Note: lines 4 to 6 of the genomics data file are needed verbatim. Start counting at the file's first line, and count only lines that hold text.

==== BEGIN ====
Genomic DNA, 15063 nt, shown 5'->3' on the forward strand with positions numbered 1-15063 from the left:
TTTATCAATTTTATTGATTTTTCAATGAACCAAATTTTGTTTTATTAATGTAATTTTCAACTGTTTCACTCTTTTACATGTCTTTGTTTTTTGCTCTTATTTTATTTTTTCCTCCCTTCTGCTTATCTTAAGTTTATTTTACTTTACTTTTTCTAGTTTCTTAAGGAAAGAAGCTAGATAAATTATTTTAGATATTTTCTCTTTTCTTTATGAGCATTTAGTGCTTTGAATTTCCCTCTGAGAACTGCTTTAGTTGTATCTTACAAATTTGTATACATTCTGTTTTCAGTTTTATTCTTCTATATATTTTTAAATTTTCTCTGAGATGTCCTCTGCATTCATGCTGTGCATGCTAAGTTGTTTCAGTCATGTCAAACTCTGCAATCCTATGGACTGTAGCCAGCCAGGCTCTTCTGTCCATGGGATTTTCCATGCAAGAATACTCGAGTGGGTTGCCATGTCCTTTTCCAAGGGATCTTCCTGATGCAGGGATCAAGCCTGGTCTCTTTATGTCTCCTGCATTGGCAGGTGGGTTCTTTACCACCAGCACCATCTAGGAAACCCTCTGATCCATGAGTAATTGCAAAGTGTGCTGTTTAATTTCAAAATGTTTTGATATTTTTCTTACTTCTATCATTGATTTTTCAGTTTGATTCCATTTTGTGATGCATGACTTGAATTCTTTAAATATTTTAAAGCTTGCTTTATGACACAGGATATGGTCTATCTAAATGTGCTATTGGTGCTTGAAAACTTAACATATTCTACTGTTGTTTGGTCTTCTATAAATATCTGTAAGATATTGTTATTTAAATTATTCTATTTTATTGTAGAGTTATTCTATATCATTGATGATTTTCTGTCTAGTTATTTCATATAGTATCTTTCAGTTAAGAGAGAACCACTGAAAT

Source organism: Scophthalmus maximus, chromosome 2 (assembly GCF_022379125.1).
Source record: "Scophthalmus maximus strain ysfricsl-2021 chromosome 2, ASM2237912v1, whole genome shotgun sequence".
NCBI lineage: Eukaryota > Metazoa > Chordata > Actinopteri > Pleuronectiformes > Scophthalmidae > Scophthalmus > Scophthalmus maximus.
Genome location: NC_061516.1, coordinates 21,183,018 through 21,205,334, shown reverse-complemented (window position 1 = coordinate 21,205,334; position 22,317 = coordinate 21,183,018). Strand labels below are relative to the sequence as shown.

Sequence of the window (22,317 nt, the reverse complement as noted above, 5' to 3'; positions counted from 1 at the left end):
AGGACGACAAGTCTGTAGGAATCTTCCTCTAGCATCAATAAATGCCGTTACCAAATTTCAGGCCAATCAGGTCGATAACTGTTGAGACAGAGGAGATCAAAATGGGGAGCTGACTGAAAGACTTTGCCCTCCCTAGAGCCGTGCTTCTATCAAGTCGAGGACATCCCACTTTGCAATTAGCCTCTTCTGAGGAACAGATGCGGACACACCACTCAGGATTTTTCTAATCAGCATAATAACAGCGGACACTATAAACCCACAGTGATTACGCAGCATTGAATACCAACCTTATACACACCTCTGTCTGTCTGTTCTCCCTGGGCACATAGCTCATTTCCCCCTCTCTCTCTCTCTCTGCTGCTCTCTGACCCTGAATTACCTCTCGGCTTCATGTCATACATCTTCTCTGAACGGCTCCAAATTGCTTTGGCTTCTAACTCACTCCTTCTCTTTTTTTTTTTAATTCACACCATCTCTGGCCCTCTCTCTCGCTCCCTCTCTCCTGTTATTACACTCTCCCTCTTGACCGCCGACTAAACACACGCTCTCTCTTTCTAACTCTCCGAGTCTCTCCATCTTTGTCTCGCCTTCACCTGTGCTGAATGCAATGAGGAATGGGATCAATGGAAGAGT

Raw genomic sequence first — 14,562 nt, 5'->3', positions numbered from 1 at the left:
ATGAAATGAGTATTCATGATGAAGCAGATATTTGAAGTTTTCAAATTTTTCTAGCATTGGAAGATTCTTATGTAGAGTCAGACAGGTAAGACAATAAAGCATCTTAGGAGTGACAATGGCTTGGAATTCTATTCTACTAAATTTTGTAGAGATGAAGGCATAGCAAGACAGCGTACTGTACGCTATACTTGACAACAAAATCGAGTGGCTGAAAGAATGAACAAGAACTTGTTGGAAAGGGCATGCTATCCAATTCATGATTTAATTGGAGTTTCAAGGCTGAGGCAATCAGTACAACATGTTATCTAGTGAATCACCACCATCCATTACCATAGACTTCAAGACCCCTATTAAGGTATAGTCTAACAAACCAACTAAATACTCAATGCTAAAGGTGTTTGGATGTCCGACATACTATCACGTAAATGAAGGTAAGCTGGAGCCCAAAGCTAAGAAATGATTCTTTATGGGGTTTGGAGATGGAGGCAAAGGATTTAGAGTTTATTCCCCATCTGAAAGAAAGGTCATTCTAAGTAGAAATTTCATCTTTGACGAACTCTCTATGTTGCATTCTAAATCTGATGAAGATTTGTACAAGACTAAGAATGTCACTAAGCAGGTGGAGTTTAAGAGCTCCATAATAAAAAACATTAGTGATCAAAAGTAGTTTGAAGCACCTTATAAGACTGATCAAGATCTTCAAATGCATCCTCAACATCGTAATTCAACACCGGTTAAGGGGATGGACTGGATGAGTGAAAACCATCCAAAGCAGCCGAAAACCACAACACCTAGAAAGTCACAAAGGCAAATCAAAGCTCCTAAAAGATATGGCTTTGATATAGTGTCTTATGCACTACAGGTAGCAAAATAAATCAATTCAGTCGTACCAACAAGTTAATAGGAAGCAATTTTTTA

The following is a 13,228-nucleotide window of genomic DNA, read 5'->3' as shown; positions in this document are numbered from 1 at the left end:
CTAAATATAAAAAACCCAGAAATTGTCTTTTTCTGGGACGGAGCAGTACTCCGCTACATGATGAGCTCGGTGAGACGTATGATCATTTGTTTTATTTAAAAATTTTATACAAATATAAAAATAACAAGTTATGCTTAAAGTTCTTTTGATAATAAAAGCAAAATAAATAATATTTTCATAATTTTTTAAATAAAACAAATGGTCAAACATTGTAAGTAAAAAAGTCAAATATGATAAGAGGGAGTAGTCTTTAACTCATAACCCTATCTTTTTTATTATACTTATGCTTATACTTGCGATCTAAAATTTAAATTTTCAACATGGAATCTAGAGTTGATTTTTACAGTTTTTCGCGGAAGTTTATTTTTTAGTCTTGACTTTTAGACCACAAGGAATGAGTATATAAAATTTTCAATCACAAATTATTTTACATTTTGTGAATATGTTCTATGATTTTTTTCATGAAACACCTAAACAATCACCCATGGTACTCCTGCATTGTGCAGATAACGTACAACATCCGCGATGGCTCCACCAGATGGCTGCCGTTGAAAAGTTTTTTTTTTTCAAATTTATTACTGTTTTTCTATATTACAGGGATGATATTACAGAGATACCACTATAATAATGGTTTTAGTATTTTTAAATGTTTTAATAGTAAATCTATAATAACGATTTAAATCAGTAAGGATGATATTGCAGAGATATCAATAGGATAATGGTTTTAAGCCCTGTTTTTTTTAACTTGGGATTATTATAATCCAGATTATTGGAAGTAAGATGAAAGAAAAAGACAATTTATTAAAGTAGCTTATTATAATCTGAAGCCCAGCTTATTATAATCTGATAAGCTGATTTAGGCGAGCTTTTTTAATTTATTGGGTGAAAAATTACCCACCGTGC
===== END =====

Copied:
Source record: "Scophthalmus maximus strain ysfricsl-2021 chromosome 2, ASM2237912v1, whole genome shotgun sequence".
NCBI lineage: Eukaryota > Metazoa > Chordata > Actinopteri > Pleuronectiformes > Scophthalmidae > Scophthalmus > Scophthalmus maximus.
Genome location: NC_061516.1, coordinates 21,183,018 through 21,205,334, shown reverse-complemented (window position 1 = coordinate 21,205,334; position 22,317 = coordinate 21,183,018). Strand labels below are relative to the sequence as shown.